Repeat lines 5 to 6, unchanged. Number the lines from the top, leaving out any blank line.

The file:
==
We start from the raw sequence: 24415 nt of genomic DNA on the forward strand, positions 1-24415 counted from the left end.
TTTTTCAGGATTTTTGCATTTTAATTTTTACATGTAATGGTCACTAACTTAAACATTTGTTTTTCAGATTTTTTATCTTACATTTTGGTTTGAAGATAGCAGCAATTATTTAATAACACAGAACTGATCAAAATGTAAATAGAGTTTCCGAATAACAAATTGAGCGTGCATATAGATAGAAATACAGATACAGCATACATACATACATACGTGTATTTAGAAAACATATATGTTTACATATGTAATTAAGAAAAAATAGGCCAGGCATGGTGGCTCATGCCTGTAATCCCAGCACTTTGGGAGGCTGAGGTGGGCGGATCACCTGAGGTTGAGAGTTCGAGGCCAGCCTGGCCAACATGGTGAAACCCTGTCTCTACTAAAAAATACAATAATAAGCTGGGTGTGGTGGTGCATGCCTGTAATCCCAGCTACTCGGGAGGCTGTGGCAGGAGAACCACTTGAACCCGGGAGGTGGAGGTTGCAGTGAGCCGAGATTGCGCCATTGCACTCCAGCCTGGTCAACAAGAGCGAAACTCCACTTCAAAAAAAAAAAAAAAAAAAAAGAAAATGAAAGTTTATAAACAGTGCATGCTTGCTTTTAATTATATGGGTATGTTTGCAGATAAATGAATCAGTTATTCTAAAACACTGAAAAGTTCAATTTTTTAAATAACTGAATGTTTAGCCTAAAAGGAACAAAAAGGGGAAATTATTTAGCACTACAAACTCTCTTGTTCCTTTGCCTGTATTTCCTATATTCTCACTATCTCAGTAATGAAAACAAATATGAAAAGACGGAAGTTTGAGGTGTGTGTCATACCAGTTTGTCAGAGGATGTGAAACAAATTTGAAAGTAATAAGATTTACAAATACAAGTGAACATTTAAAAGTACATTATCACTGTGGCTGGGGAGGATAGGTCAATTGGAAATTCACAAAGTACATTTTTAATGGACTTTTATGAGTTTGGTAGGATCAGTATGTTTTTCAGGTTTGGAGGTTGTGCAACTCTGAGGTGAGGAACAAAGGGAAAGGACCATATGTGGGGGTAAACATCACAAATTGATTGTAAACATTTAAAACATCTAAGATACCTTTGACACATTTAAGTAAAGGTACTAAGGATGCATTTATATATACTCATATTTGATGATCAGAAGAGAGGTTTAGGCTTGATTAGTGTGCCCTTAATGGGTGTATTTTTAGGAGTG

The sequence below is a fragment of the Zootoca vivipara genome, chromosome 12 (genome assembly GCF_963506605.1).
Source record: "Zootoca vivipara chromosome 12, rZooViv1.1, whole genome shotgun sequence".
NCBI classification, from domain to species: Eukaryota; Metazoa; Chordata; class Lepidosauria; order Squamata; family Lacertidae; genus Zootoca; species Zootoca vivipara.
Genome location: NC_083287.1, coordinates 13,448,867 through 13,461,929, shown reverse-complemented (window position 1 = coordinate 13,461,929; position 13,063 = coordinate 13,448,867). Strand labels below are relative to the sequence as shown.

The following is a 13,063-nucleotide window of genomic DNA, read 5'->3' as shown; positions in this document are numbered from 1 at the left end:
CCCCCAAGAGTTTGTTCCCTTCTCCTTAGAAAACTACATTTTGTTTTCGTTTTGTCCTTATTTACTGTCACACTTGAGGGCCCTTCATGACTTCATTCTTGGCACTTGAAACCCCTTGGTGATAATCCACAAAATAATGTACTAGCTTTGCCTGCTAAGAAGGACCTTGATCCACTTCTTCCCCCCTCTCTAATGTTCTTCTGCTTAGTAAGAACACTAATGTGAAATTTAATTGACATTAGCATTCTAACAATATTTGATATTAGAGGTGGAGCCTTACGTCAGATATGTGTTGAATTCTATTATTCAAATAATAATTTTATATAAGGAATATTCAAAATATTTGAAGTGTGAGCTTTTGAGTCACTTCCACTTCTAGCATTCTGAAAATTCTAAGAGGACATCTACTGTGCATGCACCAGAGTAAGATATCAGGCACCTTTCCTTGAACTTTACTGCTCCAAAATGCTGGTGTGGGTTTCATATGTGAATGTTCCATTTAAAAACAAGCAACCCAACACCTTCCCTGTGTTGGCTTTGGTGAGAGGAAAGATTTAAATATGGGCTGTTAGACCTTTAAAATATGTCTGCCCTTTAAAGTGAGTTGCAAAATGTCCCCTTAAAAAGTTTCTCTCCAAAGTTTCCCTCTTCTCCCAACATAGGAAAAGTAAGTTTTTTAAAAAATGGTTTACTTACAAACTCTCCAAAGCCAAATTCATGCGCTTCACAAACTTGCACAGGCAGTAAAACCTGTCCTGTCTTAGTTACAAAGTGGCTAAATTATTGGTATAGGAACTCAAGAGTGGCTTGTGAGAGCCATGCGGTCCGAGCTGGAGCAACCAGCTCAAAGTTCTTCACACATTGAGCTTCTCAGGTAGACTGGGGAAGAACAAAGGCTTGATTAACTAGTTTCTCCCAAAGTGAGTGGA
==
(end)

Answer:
NCBI classification, from domain to species: Eukaryota; Metazoa; Chordata; class Lepidosauria; order Squamata; family Lacertidae; genus Zootoca; species Zootoca vivipara.
Genome location: NC_083287.1, coordinates 13,448,867 through 13,461,929, shown reverse-complemented (window position 1 = coordinate 13,461,929; position 13,063 = coordinate 13,448,867). Strand labels below are relative to the sequence as shown.